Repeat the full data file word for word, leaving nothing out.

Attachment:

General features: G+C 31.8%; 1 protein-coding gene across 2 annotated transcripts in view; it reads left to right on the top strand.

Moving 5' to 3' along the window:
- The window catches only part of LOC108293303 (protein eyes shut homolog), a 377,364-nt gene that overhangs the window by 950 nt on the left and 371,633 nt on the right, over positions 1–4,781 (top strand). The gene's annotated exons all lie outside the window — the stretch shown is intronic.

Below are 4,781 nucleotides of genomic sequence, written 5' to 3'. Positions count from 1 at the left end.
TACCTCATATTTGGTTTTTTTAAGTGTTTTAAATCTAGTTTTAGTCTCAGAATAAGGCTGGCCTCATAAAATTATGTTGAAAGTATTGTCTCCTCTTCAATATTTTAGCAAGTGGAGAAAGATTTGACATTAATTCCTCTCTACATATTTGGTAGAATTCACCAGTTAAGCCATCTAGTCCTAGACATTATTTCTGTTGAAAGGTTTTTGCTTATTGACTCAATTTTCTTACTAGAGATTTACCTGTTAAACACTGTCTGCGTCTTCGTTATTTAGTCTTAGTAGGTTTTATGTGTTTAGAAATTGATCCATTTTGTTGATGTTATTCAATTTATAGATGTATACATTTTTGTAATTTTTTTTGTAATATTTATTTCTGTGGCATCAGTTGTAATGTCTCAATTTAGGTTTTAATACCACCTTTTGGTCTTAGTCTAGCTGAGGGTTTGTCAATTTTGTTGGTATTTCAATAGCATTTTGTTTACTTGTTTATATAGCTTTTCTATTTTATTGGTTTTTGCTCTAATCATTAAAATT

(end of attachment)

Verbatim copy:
General features: G+C 31.8%; 1 protein-coding gene across 2 annotated transcripts in view; it reads left to right on the top strand.

Moving 5' to 3' along the window:
- The window catches only part of LOC108293303 (protein eyes shut homolog), a 377,364-nt gene that overhangs the window by 950 nt on the left and 371,633 nt on the right, over positions 1–4,781 (top strand). The gene's annotated exons all lie outside the window — the stretch shown is intronic.

Below are 4,781 nucleotides of genomic sequence, written 5' to 3'. Positions count from 1 at the left end.
TACCTCATATTTGGTTTTTTTAAGTGTTTTAAATCTAGTTTTAGTCTCAGAATAAGGCTGGCCTCATAAAATTATGTTGAAAGTATTGTCTCCTCTTCAATATTTTAGCAAGTGGAGAAAGATTTGACATTAATTCCTCTCTACATATTTGGTAGAATTCACCAGTTAAGCCATCTAGTCCTAGACATTATTTCTGTTGAAAGGTTTTTGCTTATTGACTCAATTTTCTTACTAGAGATTTACCTGTTAAACACTGTCTGCGTCTTCGTTATTTAGTCTTAGTAGGTTTTATGTGTTTAGAAATTGATCCATTTTGTTGATGTTATTCAATTTATAGATGTATACATTTTTGTAATTTTTTTTGTAATATTTATTTCTGTGGCATCAGTTGTAATGTCTCAATTTAGGTTTTAATACCACCTTTTGGTCTTAGTCTAGCTGAGGGTTTGTCAATTTTGTTGGTATTTCAATAGCATTTTGTTTACTTGTTTATATAGCTTTTCTATTTTATTGGTTTTTGCTCTAATCATTAAAATT